TPCO’s Texas deal constitutes the largest single manufacturing investment in the United States by a Chinese firm and was TPCO’s first such major direct investment in an advanced economy.
The deal was, in essence, a bet on America’s oil and gas boom, particularly the future prospects of its exploding shale gas market. It was, too, a play by an ambitious Chinese local firm to tap and ride that growth while diversifying its markets overseas. Despite low natural gas prices and high production costs, US domestic shale gas production has been moving forward vigorously, driving demand for precisely the type of pipes TPCO produces. But TPCO’s Texas investment is also revealing of market dynamics in China, a country that possesses nearly twice the technically recoverable shale resources of the United States yet lacks the technological capacity and infrastructure to extract these resources in a significant way.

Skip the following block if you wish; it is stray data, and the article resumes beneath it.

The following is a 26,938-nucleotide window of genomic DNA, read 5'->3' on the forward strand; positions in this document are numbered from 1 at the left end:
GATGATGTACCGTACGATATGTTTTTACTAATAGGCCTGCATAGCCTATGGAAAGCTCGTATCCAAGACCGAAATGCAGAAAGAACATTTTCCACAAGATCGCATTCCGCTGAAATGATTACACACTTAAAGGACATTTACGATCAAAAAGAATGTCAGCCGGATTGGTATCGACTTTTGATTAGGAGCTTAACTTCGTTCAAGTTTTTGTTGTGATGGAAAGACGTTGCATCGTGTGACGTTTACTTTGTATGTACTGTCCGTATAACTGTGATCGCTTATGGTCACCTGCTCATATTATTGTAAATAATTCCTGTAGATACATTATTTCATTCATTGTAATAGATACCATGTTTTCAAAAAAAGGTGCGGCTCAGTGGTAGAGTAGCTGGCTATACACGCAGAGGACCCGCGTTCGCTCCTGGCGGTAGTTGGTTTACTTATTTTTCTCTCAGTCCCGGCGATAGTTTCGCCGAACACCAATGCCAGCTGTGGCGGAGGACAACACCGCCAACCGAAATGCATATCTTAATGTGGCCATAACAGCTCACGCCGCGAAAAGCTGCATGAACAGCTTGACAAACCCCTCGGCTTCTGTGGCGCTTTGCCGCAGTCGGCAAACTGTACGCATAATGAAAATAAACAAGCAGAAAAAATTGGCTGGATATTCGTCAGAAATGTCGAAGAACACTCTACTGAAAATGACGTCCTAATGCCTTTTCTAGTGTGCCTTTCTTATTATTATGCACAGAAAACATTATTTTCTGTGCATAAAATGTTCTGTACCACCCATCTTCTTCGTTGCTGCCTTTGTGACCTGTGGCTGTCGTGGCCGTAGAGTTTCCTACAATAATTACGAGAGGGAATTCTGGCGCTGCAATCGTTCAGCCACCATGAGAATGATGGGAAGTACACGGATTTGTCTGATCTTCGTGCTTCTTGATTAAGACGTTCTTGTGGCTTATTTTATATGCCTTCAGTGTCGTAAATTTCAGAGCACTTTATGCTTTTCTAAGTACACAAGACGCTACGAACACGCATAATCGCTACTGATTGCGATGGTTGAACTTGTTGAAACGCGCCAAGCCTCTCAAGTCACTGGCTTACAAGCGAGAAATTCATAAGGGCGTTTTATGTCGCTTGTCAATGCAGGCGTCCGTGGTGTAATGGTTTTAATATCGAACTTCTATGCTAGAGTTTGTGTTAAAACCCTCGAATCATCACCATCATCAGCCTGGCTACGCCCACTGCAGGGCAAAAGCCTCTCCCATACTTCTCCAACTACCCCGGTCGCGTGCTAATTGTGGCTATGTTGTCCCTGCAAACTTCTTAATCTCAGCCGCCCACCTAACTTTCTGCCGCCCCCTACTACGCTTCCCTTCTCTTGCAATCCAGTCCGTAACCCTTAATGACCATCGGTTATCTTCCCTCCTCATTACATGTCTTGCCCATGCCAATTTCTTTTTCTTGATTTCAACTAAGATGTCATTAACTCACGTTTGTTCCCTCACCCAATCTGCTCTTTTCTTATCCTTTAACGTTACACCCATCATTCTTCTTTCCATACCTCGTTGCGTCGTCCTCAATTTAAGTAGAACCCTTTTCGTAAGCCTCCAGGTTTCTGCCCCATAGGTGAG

What is more, the story of TPCO’s investment provides insight into the periodically tense bilateral trade relationship between the United States and China. TPCO’s Texas investment was partly catalyzed, albeit unintentionally, by Washington’s levying of tariffs against Chinese steel pipe producers. As this case study goes to press in the fall of 2014, the factory has yet to fully open its doors. Yet even in its current, partially completed form, the investment reveals some unique lessons that can inform and shed light on other Chinese direct investments in the US market.
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